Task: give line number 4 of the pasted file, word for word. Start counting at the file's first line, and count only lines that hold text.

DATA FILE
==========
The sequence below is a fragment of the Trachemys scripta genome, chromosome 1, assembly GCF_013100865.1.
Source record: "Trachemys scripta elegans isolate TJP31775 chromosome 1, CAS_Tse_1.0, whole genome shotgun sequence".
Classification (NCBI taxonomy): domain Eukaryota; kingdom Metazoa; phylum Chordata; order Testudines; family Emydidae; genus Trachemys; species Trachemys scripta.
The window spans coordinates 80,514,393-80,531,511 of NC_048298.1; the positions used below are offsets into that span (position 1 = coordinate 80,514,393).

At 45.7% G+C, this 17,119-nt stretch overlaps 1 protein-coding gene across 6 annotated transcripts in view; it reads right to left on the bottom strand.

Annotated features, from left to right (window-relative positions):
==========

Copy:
The window spans coordinates 80,514,393-80,531,511 of NC_048298.1; the positions used below are offsets into that span (position 1 = coordinate 80,514,393).